Scoliosis

  • Medical Author:
    Charles Patrick Davis, MD, PhD

    Dr. Charles "Pat" Davis, MD, PhD, is a board certified Emergency Medicine doctor who currently practices as a consultant and staff member for hospitals. He has a PhD in Microbiology (UT at Austin), and the MD (Univ. Texas Medical Branch, Galveston). He is a Clinical Professor (retired) in the Division of Emergency Medicine, UT Health Science Center at San Antonio, and has been the Chief of Emergency Medicine at UT Medical Branch and at UTHSCSA with over 250 publications.

  • Medical Editor: Melissa Conrad Stöppler, MD
    Melissa Conrad Stöppler, MD

    Melissa Conrad Stöppler, MD

    Melissa Conrad Stöppler, MD, is a U.S. board-certified Anatomic Pathologist with subspecialty training in the fields of Experimental and Molecular Pathology. Dr. Stöppler's educational background includes a BA with Highest Distinction from the University of Virginia and an MD from the University of North Carolina. She completed residency training in Anatomic Pathology at Georgetown University followed by subspecialty fellowship training in molecular diagnostics and experimental pathology.

What is the treatment for scoliosis?

Treatment of scoliosis is based on the severity of the curve and the chances of the curve getting worse. Certain types of scoliosis have a greater chance of getting worse, so the type of scoliosis also helps to determine the proper treatment. There are three main categories of treatment: observation, bracing, and surgery. Consequently, there are treatments available that do not involve surgery, but in some individuals, surgery may be their best option.

Functional scoliosis is caused by an abnormality elsewhere in the body. This type of scoliosis is treated by treating that abnormality, such as a difference in leg length. A small wedge can be placed in the shoe to help even out the leg length and prevent the spine from curving. There is no direct treatment of the spine because the spine is normal in these people.

Neuromuscular scoliosis is caused by an abnormal development of the bones of the spine. These types of scoliosis have the greatest chance for getting worse. Observation and bracing do not normally work well for these people. The majority of these people will eventually need surgery to stop the curve from getting worse.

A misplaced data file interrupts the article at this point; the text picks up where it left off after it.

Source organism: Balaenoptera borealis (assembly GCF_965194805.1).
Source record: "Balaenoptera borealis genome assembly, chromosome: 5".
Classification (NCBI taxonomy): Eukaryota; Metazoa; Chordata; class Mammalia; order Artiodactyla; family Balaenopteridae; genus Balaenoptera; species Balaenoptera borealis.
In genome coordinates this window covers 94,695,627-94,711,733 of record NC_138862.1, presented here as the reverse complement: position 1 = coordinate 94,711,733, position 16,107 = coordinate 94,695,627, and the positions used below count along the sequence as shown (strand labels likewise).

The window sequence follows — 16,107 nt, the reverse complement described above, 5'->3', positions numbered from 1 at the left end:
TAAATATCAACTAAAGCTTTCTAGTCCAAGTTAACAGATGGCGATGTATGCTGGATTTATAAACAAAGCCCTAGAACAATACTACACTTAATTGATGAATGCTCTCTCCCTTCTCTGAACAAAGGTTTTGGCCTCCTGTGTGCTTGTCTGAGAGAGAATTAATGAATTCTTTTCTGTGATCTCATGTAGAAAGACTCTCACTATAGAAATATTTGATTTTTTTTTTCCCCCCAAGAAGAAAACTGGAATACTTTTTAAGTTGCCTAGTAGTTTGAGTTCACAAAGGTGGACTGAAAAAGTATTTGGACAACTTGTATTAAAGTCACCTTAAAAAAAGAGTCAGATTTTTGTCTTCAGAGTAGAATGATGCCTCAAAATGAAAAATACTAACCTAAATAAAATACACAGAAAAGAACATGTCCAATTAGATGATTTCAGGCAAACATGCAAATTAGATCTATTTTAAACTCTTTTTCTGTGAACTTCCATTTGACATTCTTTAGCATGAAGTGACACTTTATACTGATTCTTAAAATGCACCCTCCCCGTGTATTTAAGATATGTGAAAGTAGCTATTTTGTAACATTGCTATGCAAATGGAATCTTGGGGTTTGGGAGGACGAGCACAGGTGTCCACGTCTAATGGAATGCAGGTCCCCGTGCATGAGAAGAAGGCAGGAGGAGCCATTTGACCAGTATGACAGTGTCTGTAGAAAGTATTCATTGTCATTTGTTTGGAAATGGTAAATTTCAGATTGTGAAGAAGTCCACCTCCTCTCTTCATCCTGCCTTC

Treatment of idiopathic scoliosis usually is based on the age when it develops.

In many cases, infantile idiopathic scoliosis will improve without any treatment. X-rays can be obtained and measurements compared on future visits to determine if the curve is getting worse. Bracing is not normally effective in these people.

Juvenile idiopathic scoliosis has the highest risk for getting worse of all of the idiopathic types of scoliosis. Bracing can be tried early if the curve is not very severe. The goal is to prevent the curve from getting worse until the person stops growing. Since the curve starts early in these people, and they have a lot of time left to grow, there is a higher chance for needing more aggressive treatment or surgery.

Adolescent idiopathic scoliosis is the most common form of scoliosis. If the curve is small when first diagnosed, it can be observed and followed with routine X-rays and measurements. If the curve or Cobb angle stays below about 20-25 degrees (Cobb method or angle, is a measurement of the degree of curvature), no other treatment is needed. The patient may return to see the doctor every three to four months to check for any worsening of the curve. Additional X-rays may be repeated each year to obtain new measurements and check for progression of the curve. If the curve is between 25-40 degrees and the patient is still growing, a brace may be recommended. Bracing is not recommended for people who have finished growing. If the curve is greater than 40 degrees, then surgery may be recommended.

As explained above, scoliosis is not typically associated with back pain. However, in some patients with back pain, the symptoms can be lessened with physical therapy, massage, and exercises, including yoga (but refraining from twisting pressures on the spine). These activities can help to strengthen the muscles of the back. Medical treatment is mainly limited to pain relievers such as nonsteroidal anti-inflammatory medications (NSAIDs) and anti-inflammatory injections. These treatments are not, however, a cure for scoliosis and will not be able to correct the abnormal curve. Continue Reading

Reviewed on 4/27/2016
References
REFERENCES:

Fu, K.M., J.S. Smith, D.W. Polly, C.P. Ames, et al; Scoliosis Research Society Morbidity and Mortality Committee. "Morbidity and Mortality Associated With Spinal Surgery in Children: A Review of the Scoliosis Research Society Morbidity and Mortality Database." J Neurosurg Pediatr 7.1 Jan. 2011: 37-41.

Mehlman, Charles T. "Idiopathic Scoliosis." Medscape.com. Dec. 18, 2014. <http://emedicine.medscape.com/article/1265794-overview>.

Negrini, S., S. Minozzi, J. Bettany-Saltikov, F. Zaina F, et al. "Braces for Idiopathic Scoliosis in Adolescents." Spine (Phila Pa 1976) 35.13 June 1, 2010: 1285-1293.

Phan, P., N. Mezghani, C.E. Aubin, J.A. De Guise, and H. Labelle. "Computer Algorithms and Applications Used to Assist the Evaluation and Treatment of Adolescent Idiopathic Scoliosis: A Review of Published Articles 2000-2009." Eur Spine J. Jan 30, 2011.

IMAGES:

1. Getty Images

2. "Amanda-Scoliosis" by University of Utah Hospital - Radiology Department - X-Ray Image.

3. "Scoliosis patient in cheneau brace correcting from 56 to 27 deg" by Weiss HR - Weiss HR. Scoliosis 2007, 2:19. PMID: 18163917. doi:10.1186/1748-7161-2-19

4. Getty Images

5. Getty Images

6. "Surgical result after ventral fusion of scoliosis" by Weiss HR, Goodall D - Weiss HR, Goodall D. Scoliosis. 2008 Aug 5;3:9. PMID: 18681956. doi:10.1186/1748-7161-3-9

7. iStock

8. N/A
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